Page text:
No, I can’t take credit for the title. That goes to my good blogging friend Beth, and today she’s waxing philosophical about Halloween. Go read her post. Seriously, click on the little link, do it now, it’ll open in a new window (and let me know if it doesn’t, ‘cuz it’s supposed to!). I mean it, go read her post, because she’s sharing about Halloween, but she’s also asking a question about what others’ points of view are, so you need to read her post before you continue reading this one πŸ˜‰

For the first few years of my life, I was raised with my parents neither really for or against Halloween. I can remember one year my sister and I dressed like witches in costumes my Mom made to go to the school’s fall festival. I can also remember going to friends’ Haunted Houses.Β  But we never went trick-or-treating. This was largely due, however, to the fact that we lived so far out in the country, it would’ve been impossible to walk from house to house, and my parent’s weren’t willing to drive us into town just so we could get free candy.Β  (There was this wonderful neighbor lady a few miles up the road, Mrs. Darsey. She always thought it was a shame that Ellen and I didn’t get candy and she made us up goody-bags every year!) At some point in time, though, Mama and Daddy did take us out to eat every Halloween – a good 45 minute drive, usually to the Pizza Hut; a rare “treat” to be sure! (Yes, that pun was intended :p)

Well, somewhere in there, somebody at church was truly convicted about what Halloween really is, where it comes from, what its roots are, etc, and a lot of the families in our church stopped doing anything for Halloween. If you have no idea what I’m talking about, do a Google search for full details. Quick rundown: some Christians consider Halloween the Devil’s Holiday because it’s so full of pagan symbols and rituals. If you don’t want to do your own Google search, go here (I really like Wikipedia :-)).Β  Back to my story: some of the families, especially those who lived in town, stopped actively participating – no more letting their kids go trick-or-treating, no more going to Haunted Houses or Halloween themed events, no more costumes to the school Fall Festival – but they also didn’t just turn off the light and disappear. They took a more passive role; they still bought bags of candy, but took Bible verses on little slips of paper and wrapped around the individual pieces of candy that were getting handed out, and used it as an outreach opportunity! (Stereotypical Southern Baptist, to be sure, but still ;-))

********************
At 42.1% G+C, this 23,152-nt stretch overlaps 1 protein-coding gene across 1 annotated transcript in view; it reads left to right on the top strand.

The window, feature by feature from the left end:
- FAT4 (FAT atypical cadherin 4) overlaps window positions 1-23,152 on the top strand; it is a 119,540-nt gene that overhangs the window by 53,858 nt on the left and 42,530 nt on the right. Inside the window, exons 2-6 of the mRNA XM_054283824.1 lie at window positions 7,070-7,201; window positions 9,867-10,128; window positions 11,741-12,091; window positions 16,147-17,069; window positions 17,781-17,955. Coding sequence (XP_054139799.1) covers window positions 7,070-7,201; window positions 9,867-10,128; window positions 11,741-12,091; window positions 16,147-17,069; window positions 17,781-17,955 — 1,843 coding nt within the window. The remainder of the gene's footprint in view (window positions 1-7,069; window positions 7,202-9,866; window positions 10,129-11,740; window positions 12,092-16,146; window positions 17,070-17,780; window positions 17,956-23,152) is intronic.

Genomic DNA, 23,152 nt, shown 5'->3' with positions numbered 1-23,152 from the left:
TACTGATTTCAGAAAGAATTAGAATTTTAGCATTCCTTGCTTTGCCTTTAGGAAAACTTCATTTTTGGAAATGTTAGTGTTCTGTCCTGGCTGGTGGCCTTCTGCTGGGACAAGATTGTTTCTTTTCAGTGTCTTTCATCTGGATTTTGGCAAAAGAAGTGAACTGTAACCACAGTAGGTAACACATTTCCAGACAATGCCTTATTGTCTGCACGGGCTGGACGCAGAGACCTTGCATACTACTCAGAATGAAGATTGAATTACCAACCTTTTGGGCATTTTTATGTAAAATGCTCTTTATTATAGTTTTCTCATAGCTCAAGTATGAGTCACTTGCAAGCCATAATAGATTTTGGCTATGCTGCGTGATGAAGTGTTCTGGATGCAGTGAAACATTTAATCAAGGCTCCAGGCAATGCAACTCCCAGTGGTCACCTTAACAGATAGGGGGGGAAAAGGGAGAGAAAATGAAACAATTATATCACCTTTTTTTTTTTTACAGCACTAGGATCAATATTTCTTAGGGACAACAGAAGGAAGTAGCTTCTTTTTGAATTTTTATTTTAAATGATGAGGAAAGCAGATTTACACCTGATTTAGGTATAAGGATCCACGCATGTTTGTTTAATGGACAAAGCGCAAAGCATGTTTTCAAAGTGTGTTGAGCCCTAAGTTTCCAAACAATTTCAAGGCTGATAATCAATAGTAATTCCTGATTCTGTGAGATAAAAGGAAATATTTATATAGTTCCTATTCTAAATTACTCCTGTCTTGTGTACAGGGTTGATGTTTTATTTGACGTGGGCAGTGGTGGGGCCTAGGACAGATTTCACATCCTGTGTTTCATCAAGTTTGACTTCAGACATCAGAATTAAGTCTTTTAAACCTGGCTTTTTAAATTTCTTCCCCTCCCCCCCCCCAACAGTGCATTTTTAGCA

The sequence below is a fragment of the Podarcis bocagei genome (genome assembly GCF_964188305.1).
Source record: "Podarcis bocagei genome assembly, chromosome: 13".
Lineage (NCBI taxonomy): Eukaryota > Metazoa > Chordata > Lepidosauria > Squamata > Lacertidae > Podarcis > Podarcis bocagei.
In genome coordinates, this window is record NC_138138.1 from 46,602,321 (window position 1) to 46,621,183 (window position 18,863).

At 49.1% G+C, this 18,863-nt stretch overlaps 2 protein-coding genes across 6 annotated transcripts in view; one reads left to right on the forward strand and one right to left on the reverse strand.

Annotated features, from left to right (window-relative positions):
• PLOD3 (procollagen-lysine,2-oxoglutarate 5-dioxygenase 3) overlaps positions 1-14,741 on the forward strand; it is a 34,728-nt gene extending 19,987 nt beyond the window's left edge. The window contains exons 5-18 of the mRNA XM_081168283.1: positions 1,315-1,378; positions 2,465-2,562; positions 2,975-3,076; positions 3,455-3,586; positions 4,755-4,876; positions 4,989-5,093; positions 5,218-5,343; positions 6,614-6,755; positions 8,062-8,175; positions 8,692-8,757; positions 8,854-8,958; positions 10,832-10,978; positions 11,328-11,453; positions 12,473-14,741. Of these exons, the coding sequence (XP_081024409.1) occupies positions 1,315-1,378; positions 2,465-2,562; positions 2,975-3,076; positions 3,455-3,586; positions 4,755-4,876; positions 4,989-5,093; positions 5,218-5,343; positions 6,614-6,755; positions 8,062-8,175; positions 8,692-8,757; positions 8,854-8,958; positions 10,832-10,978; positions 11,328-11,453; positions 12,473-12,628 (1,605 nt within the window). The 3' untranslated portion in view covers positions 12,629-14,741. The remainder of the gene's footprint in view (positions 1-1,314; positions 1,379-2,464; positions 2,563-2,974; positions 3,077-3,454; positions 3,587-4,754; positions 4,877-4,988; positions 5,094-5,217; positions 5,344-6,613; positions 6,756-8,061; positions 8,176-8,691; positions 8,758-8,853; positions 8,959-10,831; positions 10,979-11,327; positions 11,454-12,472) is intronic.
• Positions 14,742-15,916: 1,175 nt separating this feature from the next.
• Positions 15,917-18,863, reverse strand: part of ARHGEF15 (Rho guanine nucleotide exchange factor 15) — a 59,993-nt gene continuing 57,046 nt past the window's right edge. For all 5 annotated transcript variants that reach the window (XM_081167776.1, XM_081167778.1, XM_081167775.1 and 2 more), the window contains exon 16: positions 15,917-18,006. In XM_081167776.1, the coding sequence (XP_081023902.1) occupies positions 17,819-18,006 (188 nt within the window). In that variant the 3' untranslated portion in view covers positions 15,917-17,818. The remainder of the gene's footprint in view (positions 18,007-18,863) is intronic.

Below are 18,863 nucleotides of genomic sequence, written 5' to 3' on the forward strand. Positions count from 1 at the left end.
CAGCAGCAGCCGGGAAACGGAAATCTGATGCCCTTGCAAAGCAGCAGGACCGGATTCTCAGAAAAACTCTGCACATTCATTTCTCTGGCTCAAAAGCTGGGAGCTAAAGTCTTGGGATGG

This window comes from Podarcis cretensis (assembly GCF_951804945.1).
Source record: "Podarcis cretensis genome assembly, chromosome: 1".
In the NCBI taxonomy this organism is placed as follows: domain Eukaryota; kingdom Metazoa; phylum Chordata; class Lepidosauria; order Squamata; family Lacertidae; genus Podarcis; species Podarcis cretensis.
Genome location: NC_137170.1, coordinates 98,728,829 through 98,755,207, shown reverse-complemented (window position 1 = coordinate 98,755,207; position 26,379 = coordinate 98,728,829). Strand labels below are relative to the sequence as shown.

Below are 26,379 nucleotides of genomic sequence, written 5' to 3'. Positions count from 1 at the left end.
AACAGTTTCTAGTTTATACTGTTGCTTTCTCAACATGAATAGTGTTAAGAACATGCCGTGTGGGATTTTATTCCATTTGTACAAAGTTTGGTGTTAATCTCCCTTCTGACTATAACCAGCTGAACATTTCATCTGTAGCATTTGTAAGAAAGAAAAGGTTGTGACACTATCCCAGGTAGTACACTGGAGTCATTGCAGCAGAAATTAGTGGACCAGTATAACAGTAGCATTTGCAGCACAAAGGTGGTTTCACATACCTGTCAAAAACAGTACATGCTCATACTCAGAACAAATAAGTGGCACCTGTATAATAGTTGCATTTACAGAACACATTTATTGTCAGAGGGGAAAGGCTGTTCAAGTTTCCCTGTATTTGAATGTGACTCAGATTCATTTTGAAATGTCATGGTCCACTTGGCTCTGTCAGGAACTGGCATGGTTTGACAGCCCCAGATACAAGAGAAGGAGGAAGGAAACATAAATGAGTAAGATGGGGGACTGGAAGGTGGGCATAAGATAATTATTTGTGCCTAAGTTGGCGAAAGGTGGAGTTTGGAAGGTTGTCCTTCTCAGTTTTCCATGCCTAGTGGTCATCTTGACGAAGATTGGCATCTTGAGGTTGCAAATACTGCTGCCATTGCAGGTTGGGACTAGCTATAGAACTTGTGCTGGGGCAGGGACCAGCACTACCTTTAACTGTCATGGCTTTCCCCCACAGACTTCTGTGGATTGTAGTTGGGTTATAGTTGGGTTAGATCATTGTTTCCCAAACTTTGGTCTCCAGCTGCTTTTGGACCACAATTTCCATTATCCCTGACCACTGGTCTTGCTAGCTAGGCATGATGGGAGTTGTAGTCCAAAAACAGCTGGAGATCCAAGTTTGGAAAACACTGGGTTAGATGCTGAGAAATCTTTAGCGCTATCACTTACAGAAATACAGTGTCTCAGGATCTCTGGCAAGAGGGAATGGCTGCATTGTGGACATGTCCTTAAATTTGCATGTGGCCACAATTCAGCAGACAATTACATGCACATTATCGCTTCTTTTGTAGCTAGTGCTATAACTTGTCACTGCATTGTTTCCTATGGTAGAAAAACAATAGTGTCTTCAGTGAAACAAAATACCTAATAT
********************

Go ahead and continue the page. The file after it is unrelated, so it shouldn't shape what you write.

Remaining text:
I, personally, took the “turn the lights off and hide” approach the last few years, largely because I either wasn’t involved in a church, or the church I went to sporadically didn’t offer an alternative event for the kids. As a parent I loved that the church we attended when my son was much younger offered a Christian alternative to what the secular world was doing. The name had nothing to do with Halloween, it just so happened to be held the exact same hours the city was doing trick-or-treating. It was very much a Fall Festival type of atmosphere, with lots of games for the kids to play, and hot dogs and cotton candy, and candy given to the kids whether they won or lost. The church even partnered with a local dental group, and got grab bag of toothbrushes, toothpaste, and other fun stuff for the kids, too. There was even a dunking booth our last year at that church; needless to say, “try to dunk the pastor” was a very popular event! I didn’t feel like I was hiding from the world in my house, because I wasn’t. And since it was a community outreach event – (“free food” advertised in the paper works every time!) – I knew I was “letting my little light shine,” too πŸ˜‰ After the 1st year, the pastor did instigate the rule that there be no gruesome/gory costumes allowed, and believe me, we had plenty of “headless” monsters walking around b/c they had to take it off. (You might wanna mention that to your pastor, btw. Since it’s being held on church grounds – I’m assuming – y’all have every right to veto unwanted costumes. Our church kids either didn’t dress up, or dressed up like BibleMan or Bob the Tomato, or something secularly mundane like a pack of M&M’s or Dora the Explorer.)

So, Beth, I’ll be praying for you, sweetie πŸ™‚ That God would give you His wisdom and direction in how YOU are supposed to handle this, whether it be to spend the day in prayer, to ignore it altogether and treat it like any other day, or to embrace what your pastor and church are doing.

And whatever things you ask in prayer, believing, you will receive. Matthew 21:22

β€˜Call to Me, and I will answer you, and show you great and mighty things, which you do not know.’ Jeremiah 33:3 (both NKJV) For the verse in Jeremiah, the NIV says “unsearchable” for “mighty!”